National Call-In Week: Congressional Talking Points


Advocacy Resource | September 4, 2013

Files: National Call-In Week: Congressional Talking Points (PDF | 303 KB | 1 page)

Talking Points:

• Don’t balance the budget on the backs of America’s poorest people. The majority of HUD programs are targeted toward the nation’s lowest-income people; including Section 8, Public Housing, HOME, and the Homeless Assistance Grants. Cuts to these programs mean that policymakers are balancing the budget on the backs of our most vulnerable people. Underfunding HUD programs is hurting the country, and particularly hurting low-income Americans, including low-wage workers, people with disabilities, and older Americans.

• Fund HUD at Senate levels. As Congress resumes work to finalize FY 2014 funding, it is essential that congressional leadership ensures that any final agreement provides funding that can at least achieve the standard set by the Senate’s HUD appropriations bill, S. 1243. Numerous senators from both parties expressed support for the rollback of sequestration represented in the legislation. The HUD funding levels provided in the legislation would represent a huge step forward for many programs after numerous years of setbacks and underfunding.

• Need. The Budget Control Act of 2011 placed an immense burden on federal housing and homeless assistance programs through a series of deep cuts. These cuts, coupled with sequestration cuts and many difficult economic factors, will almost inevitably lead to an increased need for homeless assistance programs. Many programs have already had to make extremely difficult decisions and will only continue to face turning people away if sufficient funding isn’t provided. The multi-year decline in HUD funding has greatly impeded our nation’s ability to provide safe and affordable housing to our nation’s neediest people and we must now work to ensure that each person has a suitable living environment.
o Discuss the need in your community for increased federal homelessness resources due to the lingering effects of the recession and budget cuts. Describe the impact that sequestration is having on homeless assistance programs in your community. Explain that increases in funding will be needed to counterbalance these devastating cuts.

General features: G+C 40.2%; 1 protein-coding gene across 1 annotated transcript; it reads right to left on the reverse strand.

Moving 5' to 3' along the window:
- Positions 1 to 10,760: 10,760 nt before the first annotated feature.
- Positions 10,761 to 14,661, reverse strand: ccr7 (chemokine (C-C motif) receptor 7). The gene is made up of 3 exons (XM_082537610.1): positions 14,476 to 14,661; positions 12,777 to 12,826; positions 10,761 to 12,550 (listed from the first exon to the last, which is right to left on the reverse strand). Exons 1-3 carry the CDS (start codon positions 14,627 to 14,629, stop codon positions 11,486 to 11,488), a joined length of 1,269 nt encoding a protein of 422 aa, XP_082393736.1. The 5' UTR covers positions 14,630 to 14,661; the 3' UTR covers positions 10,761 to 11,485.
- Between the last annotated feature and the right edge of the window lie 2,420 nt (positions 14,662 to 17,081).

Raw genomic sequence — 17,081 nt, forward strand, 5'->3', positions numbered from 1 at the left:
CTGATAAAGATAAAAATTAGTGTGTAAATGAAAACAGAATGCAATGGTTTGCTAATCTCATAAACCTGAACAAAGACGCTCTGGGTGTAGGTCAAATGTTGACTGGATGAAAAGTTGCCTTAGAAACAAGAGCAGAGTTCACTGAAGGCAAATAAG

o Describe your community’s experience with indicators of homelessness (such as the number of people living doubled up). Explain that high numbers of people with risk factors may quickly lead to increased homelessness.
o Explain the need to reverse deep cuts caused by sequestration.

• Bipartisan Support. We must continue efforts made over the last decade by congresses and administrations from both parties to make preventing and ending homelessness a top priority.
o Discuss the local bipartisan commitment to ending homelessness.

• These Programs Work. HUD’s McKinney-Vento programs have a long history of strong, bipartisan support because they are repeatedly proven effective at preventing and ending homelessness for families, veterans, and individuals. Work to end homelessness is based on an interagency plan, and the models are outcome-oriented and cost-effective. Explain the success of a local McKinney-funded program. Share program outcomes and its impact in your community.
o Permanent Supportive Housing. Discuss the role of McKinney-funded permanent supportive housing (PSH) in reducing chronic homelessness in your community. Explain the cost-effectiveness of PSH.
o Rapid Re-Housing and Prevention. The HEARTH Act builds on communities’ experience through HPRP with the low-cost, efficient models of rapid re-housing and homelessness prevention by funding these models through the ESG. Describe your community’s experience with the ESG, including how it has helped to maximize the effectiveness and efficiency of your homeless assistance system in reducing homelessness.

• I hope you will work with your colleagues on the Appropriations Committee to provide at least $2.26 billion for HUD’s McKinney-Vento Homeless Assistance Grants and as much funding for HUD programs as possible in the final FY 2014 appropriations bill.